In December 2020 Delta Air Lines CEO Ed Bastian and his leadership team were reviewing the decision to join the OneTen coalition, where he and 36 other CEOs committed to recruiting, hiring, training, and advancing one million Black Americans over the next ten years into family-sustaining jobs. But, how do you ensure everyone has equal access to opportunity within an organization? Professor Linda Hill discusses Delta’s decision and its progress in embedding a culture of diversity, equity, and inclusion in her case, “OneTen at Delta Air Lines: Catalyzing Family-Sustaining Careers for Black Talent.”
Employee Negativity Is Like Wildfire. Manage It Before It Spreads.
One overwhelmed person's gripes can quickly escalate into collective distress. Research by Amit Goldenberg gives managers reasons to pay close attention to teams' emotions. He offers advice to help groups reframe negative experiences.
The Beauty Industry: Products for a Healthy Glow or a Compact for Harm?
Many cosmetics and skincare companies present an image of social consciousness and transformative potential, while profiting from insecurity and excluding broad swaths of people. Geoffrey Jones examines the unsightly reality of the beauty industry.
- 20 Nov 2023
Piloting Alaska Airlines with Compassion
To pilot Alaska Airlines, CEO Ben Minicucci draws on his Italian immigrant roots and Canadian military training, which was put to the test during a tricky operation near the North Pole. Having first gained a reputation at the company as “the numbers guy,” Minicucci discusses how he has been evolving into a leader who cares deeply about Alaska Airline’s employees, customers, and the communities it serves.
- 15 Nov 2023
Euan Blair on workforce development: College is broken. Apprenticeships deliver.
Episode 200: The founder and CEO of UK-based unicorn Multiverse makes the case for the earn-and-learn model. Arguing that the college advantage is oversold and overpriced, Blair touts targeted training as a more practical alternative for workers and employers. Can Multiverse expand the practicum in the US?
- 14 Nov 2023
The Network Effect: Why Companies Should Care About Employees’ LinkedIn Connections
What do Honeywell, IBM, and Pfizer have in common? Employees with strong professional networks. A study of 2 billion employee relationships on LinkedIn probes the power of such connections—and potential benefits for companies. Research by Frank Nagle.
- What Do You Think?
Do We Underestimate the Importance of Generosity in Leadership?
Management experts applaud leaders who are, among other things, determined, humble, and frugal, but rarely consider whether they are generous. However, executives who share their time, talent, and ideas often give rise to legendary organizations. Does generosity merit further consideration? asks James Heskett. Open for comment; 0 Comments.
- 13 Nov 2023
How Levi Strauss & Co.’s Harmit Singh Finds Purpose in Profit
As the Chief Financial & Growth Officer of the Levi Strauss & Co. clothing brand, Harmit Singh makes tough decisions by sticking to a clear set of values that are well-aligned with the company’s larger purpose. He is inspired, in part, by Levi Strauss himself, who started selling his now-iconic jeans during the California Gold Rush and committed some of his first profits to a local orphanage. With this inspiration in mind, Singh reflects on how taking risks throughout his career has made him a more courageous, future-oriented leader.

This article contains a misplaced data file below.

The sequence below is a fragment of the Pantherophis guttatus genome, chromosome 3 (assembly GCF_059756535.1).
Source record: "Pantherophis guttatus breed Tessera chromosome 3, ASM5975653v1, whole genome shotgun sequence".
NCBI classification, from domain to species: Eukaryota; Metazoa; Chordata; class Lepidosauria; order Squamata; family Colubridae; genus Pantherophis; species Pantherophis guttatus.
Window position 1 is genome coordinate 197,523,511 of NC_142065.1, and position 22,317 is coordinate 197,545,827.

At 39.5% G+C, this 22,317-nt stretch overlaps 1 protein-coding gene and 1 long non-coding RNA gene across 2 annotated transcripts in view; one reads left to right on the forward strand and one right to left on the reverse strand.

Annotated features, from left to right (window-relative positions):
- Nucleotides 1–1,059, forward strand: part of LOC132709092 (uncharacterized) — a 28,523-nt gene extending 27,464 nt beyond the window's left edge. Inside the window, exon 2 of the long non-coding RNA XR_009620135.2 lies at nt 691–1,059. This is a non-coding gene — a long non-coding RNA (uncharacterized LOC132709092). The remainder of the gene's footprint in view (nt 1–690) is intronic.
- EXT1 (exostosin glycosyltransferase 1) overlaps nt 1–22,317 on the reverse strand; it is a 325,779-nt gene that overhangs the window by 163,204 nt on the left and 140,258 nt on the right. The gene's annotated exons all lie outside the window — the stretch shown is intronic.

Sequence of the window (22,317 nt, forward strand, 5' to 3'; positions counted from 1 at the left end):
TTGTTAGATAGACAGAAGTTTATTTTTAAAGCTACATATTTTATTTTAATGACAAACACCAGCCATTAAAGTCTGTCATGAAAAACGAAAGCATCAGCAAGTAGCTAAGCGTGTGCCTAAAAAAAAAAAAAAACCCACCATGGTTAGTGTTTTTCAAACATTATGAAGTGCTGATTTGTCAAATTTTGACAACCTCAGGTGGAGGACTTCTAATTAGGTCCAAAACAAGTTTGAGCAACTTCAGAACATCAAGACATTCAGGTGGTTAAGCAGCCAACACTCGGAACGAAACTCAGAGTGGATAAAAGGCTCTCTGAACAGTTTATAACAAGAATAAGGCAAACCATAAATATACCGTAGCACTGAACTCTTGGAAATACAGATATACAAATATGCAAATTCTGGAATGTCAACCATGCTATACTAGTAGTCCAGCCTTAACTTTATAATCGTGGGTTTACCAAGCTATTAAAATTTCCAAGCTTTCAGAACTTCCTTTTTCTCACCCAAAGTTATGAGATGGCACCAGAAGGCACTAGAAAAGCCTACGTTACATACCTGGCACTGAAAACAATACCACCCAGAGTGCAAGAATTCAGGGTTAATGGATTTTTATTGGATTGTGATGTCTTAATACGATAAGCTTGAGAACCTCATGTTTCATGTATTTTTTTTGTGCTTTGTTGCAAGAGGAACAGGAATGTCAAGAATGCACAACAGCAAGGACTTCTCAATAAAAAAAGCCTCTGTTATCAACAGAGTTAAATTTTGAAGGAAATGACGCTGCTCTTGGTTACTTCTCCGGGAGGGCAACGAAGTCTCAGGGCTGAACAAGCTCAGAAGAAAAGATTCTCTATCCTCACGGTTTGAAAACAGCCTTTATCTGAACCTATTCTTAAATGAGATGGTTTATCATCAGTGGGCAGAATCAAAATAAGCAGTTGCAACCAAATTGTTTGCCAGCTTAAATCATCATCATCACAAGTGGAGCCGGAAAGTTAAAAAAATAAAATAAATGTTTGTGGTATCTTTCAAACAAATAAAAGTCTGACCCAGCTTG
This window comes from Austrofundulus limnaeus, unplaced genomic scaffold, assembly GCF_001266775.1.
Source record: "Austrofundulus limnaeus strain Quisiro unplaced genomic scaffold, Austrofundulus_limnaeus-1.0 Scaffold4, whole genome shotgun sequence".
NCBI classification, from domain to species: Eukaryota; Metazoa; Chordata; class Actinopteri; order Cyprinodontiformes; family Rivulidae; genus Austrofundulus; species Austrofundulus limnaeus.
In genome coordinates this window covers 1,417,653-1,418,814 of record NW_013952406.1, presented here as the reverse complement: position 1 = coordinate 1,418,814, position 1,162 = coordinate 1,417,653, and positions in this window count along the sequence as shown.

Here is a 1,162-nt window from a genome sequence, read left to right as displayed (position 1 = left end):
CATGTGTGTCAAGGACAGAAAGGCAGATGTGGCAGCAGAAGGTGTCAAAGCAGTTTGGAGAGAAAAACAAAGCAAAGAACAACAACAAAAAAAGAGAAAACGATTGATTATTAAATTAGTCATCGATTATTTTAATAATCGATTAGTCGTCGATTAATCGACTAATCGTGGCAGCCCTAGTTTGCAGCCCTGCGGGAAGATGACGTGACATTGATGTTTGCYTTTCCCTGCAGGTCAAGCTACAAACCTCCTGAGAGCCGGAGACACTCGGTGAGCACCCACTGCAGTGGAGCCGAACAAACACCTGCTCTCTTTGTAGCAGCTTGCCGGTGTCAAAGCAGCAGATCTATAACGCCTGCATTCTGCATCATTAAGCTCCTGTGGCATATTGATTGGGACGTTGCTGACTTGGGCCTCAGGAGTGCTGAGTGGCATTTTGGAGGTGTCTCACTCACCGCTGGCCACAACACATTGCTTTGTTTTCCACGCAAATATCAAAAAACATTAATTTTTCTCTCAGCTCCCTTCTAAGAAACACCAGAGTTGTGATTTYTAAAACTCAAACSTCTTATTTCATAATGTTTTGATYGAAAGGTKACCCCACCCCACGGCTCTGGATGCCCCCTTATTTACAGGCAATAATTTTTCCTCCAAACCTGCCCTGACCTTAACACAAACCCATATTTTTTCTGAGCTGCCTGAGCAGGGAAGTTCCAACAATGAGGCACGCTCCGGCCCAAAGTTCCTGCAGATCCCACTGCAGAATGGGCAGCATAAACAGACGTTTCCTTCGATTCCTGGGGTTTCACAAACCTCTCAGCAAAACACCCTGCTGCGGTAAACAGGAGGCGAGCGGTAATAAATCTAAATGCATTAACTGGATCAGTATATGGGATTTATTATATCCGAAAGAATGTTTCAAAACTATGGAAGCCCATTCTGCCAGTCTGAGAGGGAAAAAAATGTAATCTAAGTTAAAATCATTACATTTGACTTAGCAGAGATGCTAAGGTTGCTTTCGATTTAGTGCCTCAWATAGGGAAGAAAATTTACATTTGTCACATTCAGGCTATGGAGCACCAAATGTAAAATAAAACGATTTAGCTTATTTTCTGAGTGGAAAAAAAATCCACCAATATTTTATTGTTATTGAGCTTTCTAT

Jill Avery on Building a Winning Brand Portfolio
What can you learn about brand portfolio strategy from Marriott's $13.3 billion acquisition of Starwood Hotels & Resorts? Harvard Business School Senior Lecturer Jill Avery joins host Chris Linnane in The Parlor Room to answer that question and discuss how Marriott overcame the challenge of managing its robust 30-brand portfolio.
- 09 Nov 2023
What Will It Take to Confront the Invisible Mental Health Crisis in Business?
The pressure to do more, to be more, is fueling its own silent epidemic. Lauren Cohen discusses the common misperceptions that get in the way of supporting employees' well-being, drawing on case studies about people who have been deeply affected by mental illness.
- 08 Nov 2023
Einride: Decarbonizing Trucking with EVs, Automony, and Digitalization
This first episode of our hard-to-abate series features Linnéa Kornehed Falck, Einride's Founder, Deputy CEO and Board Member. Einride is launching a fleet of battery electric autonomous trucks, orchestrated via route-optimization software. We discuss how its fleet-based freight capacity-as-a-service business model seeks to disrupt the cargo trucking industry, and better serve customers while decarbonizing the sector. Linnéa also shares some advice for purpose-driven entrepreneurs. For transcripts and other resources, visit climaterising.org Climate Rising Host: Professor Mike Toffel, Faculty Chair, Business & Environment Initiative Guest: Linnéa Kornehed Falck, Founder, Deputy CEO and Board Member, Einride.
- 07 Nov 2023
How Should Meta Be Governed for the Good of Society?